SGS residents live in 156 apartment-style units, most of them four bedroom, two bath, with a kitchen, washer and dryer, and common area. Each has his or her own room. The main floor has a conference room for meetings and a faculty office and apartment to foster living learning interactions.
Continuing SU’s commitment to sustainability, SGS will seek LEED Silver certification. Efforts include recycling the majority of waste from demolition and construction, the bike room to encourage “green” transportation, a roof that mitigates heat island effect, energy-efficient equipment and appliances, recycled flooring and low-volatile organic compound paint.
Currently, five retailers have opened or soon will be occupying part of the 23,000 square feet of commercial space, said Rinnier: Roly Poly sandwiches, Red Brick Pizza, Pemberton Apothecary, Designers Edge hair salon and Velvet Pearl boutique. More are expected.
SGS “started for me in October three years ago, in a meeting to introduce the concept of a mixed use project to be built on this site” said Rinnier. “During the meeting, one of the themes that stood out to me was ‘Salisbury University: A Maryland University of National Distinction.’ Through the incredible design process of WDG Architecture and the quality construction leadership of Whiting-Turner, this vision has become a reality.”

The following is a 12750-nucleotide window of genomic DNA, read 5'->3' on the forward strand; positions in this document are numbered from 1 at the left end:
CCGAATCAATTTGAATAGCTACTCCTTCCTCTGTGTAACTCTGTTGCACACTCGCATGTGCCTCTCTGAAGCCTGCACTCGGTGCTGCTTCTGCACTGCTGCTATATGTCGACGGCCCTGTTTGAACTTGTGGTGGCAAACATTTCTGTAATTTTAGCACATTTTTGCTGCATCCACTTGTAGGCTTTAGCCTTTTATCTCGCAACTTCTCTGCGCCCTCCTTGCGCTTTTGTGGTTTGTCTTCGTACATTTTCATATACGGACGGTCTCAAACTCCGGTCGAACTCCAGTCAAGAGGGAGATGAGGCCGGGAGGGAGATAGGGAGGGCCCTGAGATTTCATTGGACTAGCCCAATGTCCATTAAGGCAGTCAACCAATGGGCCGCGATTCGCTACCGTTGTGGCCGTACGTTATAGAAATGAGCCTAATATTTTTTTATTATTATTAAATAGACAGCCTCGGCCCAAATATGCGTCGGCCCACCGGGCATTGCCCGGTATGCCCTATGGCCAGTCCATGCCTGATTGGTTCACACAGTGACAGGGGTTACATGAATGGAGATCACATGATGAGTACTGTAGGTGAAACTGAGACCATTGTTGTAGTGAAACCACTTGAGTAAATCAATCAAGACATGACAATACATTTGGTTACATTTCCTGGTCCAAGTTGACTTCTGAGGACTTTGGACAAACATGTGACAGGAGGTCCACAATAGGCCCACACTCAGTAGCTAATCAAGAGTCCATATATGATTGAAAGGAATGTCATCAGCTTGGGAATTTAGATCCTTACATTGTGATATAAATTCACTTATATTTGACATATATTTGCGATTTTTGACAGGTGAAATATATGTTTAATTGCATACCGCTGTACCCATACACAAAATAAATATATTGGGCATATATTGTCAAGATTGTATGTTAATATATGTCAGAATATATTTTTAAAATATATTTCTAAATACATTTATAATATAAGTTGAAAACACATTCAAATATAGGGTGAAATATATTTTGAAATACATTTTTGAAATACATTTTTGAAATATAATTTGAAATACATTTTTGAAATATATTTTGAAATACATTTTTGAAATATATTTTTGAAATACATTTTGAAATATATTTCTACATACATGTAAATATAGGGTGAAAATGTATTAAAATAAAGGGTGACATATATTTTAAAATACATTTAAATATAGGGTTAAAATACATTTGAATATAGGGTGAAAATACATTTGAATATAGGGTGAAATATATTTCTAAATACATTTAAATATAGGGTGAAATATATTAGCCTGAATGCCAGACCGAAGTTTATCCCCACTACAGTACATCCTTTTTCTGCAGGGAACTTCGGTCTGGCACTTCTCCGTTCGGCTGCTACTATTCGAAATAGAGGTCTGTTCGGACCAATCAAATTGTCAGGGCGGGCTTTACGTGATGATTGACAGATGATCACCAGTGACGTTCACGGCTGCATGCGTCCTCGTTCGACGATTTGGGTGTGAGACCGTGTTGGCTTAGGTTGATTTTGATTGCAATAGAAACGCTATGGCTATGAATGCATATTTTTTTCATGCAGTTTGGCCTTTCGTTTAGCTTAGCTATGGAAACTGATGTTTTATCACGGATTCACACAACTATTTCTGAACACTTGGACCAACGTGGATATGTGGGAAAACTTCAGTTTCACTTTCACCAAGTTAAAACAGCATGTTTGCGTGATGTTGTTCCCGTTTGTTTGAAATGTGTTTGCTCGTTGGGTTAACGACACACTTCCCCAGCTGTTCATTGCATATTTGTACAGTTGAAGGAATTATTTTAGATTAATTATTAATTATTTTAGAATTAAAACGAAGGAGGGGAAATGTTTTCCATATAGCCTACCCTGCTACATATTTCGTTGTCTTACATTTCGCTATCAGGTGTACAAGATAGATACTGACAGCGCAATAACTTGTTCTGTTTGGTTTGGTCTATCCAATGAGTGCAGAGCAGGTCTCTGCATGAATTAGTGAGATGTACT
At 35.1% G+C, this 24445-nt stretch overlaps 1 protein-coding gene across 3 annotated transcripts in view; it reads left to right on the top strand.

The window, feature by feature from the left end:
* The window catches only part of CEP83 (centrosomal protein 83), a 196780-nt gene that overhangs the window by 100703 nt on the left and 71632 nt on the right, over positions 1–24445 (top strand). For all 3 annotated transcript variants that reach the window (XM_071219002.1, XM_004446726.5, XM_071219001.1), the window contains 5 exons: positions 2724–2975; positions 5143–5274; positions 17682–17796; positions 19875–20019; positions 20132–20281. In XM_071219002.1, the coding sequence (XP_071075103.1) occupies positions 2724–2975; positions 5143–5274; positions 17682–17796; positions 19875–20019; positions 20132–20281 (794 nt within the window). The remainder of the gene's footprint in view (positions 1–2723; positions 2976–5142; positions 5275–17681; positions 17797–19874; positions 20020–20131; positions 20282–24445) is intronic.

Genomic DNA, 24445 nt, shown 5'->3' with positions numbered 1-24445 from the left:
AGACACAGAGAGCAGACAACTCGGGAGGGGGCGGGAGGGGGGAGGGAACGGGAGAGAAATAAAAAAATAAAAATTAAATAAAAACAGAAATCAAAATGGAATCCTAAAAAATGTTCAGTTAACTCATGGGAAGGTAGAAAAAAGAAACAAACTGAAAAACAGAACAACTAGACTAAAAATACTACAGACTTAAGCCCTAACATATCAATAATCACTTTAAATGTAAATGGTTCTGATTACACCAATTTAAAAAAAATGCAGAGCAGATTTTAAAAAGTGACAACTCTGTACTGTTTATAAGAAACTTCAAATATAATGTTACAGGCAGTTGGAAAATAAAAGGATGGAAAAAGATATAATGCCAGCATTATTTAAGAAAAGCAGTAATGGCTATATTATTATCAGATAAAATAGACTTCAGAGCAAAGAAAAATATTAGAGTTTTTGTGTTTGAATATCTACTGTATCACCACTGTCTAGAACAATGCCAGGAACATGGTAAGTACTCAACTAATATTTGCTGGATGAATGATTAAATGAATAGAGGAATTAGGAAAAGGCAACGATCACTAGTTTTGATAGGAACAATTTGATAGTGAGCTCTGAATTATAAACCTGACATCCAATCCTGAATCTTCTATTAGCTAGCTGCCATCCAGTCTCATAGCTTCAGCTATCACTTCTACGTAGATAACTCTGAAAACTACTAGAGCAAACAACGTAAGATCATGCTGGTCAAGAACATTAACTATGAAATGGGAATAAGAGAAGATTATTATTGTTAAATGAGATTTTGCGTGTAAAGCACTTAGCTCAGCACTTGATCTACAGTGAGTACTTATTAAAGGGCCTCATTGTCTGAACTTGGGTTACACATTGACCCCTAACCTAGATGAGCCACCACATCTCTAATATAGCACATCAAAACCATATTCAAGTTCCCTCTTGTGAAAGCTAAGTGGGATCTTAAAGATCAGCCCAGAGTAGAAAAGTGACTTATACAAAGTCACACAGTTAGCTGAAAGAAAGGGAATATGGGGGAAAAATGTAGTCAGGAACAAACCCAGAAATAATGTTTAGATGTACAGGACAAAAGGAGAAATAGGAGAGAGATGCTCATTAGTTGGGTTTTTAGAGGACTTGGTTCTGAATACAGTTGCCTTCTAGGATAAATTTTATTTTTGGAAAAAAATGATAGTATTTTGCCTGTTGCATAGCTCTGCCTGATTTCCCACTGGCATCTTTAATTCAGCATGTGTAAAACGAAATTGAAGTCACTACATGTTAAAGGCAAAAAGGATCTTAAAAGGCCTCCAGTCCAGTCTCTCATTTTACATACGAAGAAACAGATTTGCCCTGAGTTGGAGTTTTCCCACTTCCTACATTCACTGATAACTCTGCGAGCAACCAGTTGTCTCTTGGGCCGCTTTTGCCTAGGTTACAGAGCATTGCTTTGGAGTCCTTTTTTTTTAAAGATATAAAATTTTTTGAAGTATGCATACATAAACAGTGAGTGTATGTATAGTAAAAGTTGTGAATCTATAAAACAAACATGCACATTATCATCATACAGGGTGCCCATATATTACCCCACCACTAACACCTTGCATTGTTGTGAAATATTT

“As many have noted, the University is an economic engine for Salisbury and the Lower Shore,” said Betty Crockett, vice president of administration and finance. “One of the area’s largest employers, the campus of some 8,600 students has an annual impact of over $400 million. Recent construction has contributed an additional $300 million into the local economy, according to the Perdue School’s Business, Economic and Community Outreach Network. SGS and Perdue Hall, which were built concurrently, created some 500 jobs throughout their construction.”
“Salisbury University has become a vital component in our city’s life and commerce,” said a recent Salisbury Daily Times editorial. “Salisbury University has also transformed the southern corridor of Route 13. … We are approaching a tipping point, when Salisbury will cease to be a town with a college and slip comfortably into its new identity as a college town.”
For more information call 410-543-6030 or visit the SU Web site at www.salisbury.edu.